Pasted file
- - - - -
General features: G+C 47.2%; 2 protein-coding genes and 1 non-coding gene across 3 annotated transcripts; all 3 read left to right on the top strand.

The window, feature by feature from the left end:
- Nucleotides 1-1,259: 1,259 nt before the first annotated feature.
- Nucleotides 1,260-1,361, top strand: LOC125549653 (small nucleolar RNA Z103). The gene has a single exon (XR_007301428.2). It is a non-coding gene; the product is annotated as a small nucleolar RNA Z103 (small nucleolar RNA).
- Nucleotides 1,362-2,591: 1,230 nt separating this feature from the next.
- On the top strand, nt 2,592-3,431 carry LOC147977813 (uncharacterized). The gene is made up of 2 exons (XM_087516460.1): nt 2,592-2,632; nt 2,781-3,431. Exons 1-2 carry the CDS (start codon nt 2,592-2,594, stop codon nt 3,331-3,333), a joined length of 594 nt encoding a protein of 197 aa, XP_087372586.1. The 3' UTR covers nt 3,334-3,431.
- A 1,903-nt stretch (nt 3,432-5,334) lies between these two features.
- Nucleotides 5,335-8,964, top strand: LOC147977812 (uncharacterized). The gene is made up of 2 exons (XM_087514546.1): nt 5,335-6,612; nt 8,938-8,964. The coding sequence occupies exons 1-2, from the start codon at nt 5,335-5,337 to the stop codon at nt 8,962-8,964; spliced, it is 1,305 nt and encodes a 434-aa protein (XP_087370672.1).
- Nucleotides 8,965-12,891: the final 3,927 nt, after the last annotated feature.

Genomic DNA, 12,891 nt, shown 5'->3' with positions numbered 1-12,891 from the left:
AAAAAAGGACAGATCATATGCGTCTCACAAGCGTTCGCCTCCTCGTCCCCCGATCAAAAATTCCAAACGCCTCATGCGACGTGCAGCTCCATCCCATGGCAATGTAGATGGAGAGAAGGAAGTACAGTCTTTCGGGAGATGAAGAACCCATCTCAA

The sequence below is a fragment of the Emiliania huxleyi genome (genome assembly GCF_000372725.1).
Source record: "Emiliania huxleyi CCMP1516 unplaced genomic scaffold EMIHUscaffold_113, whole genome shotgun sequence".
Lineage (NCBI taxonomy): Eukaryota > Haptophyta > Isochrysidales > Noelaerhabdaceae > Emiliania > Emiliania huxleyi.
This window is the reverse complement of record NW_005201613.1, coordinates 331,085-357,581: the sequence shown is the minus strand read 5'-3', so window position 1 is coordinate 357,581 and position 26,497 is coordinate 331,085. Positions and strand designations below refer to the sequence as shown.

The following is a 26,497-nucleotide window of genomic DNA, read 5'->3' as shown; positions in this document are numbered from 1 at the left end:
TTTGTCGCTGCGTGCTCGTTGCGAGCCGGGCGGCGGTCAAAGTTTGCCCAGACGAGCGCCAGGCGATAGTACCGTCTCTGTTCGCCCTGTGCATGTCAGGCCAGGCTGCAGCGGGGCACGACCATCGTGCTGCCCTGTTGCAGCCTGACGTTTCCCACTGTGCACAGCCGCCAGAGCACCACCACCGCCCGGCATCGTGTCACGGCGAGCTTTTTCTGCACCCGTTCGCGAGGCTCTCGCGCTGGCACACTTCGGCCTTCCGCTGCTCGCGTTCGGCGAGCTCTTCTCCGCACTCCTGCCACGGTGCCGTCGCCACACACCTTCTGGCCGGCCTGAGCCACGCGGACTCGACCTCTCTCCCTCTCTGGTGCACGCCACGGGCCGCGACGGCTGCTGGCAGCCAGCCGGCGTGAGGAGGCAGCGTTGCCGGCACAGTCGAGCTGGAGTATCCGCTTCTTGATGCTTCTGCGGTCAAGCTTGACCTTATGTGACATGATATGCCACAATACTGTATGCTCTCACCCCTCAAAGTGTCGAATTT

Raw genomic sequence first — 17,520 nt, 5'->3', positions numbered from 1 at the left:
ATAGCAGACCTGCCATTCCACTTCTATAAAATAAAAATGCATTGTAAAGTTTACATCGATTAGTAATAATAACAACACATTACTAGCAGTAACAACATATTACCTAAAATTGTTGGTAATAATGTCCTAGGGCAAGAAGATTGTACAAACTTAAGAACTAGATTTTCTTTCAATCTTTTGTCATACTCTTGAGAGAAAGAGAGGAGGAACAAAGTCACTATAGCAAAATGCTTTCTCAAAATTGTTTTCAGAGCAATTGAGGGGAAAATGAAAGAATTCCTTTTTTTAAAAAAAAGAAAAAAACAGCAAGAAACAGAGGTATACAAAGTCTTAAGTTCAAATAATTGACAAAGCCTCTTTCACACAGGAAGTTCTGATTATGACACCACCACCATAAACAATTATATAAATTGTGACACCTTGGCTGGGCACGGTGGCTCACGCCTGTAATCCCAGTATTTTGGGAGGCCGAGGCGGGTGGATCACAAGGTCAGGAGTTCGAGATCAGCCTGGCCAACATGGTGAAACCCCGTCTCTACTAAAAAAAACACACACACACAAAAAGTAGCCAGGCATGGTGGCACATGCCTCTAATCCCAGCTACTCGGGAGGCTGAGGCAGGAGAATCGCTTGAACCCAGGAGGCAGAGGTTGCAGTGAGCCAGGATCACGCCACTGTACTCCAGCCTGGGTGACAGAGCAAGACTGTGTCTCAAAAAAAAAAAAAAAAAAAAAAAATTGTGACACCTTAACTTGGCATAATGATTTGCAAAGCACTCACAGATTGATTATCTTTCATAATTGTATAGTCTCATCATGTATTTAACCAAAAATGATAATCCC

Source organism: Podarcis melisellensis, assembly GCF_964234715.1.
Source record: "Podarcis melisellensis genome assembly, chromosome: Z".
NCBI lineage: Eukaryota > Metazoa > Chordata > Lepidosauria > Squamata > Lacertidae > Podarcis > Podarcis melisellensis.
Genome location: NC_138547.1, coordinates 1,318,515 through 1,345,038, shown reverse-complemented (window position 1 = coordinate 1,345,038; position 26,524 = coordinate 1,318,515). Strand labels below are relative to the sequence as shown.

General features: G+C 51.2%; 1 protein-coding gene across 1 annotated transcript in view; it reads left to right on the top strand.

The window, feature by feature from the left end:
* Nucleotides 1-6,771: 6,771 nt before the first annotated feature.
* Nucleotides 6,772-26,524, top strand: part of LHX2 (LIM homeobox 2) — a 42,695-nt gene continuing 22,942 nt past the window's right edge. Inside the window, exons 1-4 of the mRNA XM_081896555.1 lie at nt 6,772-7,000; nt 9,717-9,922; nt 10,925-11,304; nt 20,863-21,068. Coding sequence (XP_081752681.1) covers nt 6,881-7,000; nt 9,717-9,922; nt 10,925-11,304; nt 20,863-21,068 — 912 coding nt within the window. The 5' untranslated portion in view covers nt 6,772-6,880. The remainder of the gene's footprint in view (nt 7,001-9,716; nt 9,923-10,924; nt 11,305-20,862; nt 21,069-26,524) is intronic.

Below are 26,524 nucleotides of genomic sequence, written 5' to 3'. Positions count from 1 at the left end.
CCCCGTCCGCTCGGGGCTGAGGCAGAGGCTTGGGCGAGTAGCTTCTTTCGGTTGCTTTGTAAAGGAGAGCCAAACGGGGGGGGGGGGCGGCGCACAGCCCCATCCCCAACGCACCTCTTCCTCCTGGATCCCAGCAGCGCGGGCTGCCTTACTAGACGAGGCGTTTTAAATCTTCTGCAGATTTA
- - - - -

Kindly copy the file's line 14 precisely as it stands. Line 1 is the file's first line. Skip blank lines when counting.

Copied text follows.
Lineage (NCBI taxonomy): Eukaryota > Haptophyta > Isochrysidales > Noelaerhabdaceae > Emiliania > Emiliania huxleyi.